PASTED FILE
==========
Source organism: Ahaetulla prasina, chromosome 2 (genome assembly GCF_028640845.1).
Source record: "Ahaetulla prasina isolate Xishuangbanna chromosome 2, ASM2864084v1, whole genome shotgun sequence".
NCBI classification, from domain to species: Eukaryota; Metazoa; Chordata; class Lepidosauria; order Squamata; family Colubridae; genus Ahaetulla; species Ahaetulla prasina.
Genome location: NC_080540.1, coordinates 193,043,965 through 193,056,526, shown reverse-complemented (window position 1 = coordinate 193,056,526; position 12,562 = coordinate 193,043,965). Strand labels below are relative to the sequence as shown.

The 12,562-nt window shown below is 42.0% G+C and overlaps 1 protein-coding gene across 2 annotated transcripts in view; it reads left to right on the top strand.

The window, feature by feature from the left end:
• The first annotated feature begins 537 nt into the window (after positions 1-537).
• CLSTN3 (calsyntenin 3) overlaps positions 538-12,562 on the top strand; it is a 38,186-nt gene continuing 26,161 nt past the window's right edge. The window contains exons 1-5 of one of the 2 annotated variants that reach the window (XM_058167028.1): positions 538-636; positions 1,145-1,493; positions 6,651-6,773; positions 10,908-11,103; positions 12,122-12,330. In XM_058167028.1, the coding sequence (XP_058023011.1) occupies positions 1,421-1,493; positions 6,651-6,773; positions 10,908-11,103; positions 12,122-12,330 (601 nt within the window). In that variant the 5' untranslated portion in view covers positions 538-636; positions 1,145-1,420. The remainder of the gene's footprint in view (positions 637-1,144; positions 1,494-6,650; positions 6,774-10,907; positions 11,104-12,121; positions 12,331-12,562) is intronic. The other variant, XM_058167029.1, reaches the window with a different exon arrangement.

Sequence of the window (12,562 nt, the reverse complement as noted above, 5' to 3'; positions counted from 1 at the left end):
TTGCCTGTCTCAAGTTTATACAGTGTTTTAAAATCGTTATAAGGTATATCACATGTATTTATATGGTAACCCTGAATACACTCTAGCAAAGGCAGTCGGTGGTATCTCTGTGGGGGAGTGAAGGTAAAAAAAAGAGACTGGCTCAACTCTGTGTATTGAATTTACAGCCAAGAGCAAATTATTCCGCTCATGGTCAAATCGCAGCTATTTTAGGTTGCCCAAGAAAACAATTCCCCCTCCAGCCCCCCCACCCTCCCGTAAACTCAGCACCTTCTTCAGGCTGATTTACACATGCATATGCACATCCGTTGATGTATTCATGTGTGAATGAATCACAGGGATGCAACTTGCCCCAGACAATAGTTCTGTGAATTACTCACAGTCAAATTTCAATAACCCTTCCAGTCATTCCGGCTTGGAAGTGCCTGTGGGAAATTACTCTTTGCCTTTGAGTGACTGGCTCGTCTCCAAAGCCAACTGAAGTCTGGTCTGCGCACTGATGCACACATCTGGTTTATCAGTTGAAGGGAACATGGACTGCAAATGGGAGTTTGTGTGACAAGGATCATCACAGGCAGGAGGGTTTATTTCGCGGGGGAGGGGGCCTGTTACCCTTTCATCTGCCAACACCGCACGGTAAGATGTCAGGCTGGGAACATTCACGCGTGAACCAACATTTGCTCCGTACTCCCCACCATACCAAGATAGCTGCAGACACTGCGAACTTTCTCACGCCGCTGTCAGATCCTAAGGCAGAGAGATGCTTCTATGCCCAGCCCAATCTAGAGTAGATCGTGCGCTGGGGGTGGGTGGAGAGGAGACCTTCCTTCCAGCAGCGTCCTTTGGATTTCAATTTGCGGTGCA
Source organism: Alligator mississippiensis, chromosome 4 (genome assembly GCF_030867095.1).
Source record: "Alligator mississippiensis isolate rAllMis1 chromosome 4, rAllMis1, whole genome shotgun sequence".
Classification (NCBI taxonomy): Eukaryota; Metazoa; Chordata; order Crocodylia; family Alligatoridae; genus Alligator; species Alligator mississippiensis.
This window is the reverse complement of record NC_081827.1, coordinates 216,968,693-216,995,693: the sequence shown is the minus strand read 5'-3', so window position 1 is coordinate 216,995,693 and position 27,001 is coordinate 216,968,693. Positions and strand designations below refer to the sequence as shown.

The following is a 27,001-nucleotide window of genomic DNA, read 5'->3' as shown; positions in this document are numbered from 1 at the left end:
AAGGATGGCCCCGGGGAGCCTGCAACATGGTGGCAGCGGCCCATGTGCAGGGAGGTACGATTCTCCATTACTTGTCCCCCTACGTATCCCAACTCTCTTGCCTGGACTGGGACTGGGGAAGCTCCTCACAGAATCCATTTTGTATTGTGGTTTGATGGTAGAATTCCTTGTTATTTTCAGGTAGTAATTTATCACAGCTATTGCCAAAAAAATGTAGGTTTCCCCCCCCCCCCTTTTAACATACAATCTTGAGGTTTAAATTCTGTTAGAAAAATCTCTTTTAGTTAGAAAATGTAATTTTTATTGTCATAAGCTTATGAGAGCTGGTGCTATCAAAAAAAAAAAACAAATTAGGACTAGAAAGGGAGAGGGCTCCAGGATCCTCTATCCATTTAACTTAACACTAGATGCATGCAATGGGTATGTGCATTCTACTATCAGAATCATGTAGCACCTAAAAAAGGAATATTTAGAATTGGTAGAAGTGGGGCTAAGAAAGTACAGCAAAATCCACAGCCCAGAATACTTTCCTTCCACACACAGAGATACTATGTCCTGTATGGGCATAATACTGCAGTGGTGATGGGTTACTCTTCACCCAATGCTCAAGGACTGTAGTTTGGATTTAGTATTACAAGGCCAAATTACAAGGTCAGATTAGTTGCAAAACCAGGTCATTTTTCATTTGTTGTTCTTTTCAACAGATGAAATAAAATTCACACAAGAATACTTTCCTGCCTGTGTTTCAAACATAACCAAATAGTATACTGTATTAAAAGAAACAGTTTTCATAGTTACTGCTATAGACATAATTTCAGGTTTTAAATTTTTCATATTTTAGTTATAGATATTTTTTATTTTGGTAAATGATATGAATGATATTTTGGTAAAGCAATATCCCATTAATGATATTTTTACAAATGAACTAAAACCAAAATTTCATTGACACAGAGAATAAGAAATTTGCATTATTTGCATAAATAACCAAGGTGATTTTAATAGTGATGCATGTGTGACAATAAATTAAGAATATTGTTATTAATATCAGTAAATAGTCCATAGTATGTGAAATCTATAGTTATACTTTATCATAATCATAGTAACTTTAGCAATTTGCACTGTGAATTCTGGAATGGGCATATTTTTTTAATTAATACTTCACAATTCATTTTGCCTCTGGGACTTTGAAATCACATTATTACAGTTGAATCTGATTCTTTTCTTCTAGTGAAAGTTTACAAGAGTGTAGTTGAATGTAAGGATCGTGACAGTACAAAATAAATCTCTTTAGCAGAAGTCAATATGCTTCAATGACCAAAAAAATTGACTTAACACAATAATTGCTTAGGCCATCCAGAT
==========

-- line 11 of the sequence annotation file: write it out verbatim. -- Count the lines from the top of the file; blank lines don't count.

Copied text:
Source organism: Alligator mississippiensis, chromosome 4 (genome assembly GCF_030867095.1).